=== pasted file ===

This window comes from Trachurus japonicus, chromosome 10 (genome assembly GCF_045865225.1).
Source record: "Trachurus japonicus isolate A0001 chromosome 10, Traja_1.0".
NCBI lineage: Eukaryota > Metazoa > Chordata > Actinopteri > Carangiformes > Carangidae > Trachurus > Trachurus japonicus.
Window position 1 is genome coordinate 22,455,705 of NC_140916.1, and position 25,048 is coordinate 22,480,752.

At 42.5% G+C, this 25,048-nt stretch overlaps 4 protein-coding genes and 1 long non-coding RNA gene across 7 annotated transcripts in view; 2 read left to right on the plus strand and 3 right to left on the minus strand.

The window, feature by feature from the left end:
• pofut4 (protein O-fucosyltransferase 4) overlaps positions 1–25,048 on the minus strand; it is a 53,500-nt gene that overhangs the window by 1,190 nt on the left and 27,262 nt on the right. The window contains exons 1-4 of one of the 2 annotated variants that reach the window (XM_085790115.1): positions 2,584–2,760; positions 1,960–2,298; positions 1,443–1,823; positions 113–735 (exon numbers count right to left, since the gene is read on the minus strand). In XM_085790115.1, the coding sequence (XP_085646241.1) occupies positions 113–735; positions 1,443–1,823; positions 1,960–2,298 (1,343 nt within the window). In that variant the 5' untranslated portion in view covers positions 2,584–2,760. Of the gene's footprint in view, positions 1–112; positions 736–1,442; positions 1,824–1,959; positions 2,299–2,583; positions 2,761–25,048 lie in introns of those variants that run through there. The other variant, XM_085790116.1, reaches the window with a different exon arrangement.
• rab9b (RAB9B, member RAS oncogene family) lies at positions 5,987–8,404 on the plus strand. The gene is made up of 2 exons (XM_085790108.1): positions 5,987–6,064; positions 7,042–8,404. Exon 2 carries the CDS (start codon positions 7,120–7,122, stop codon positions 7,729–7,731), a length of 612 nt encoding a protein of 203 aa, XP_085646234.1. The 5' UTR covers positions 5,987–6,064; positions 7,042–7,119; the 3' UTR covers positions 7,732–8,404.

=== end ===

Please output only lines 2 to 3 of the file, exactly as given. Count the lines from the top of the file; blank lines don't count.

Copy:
Source record: "Trachurus japonicus isolate A0001 chromosome 10, Traja_1.0".
NCBI lineage: Eukaryota > Metazoa > Chordata > Actinopteri > Carangiformes > Carangidae > Trachurus > Trachurus japonicus.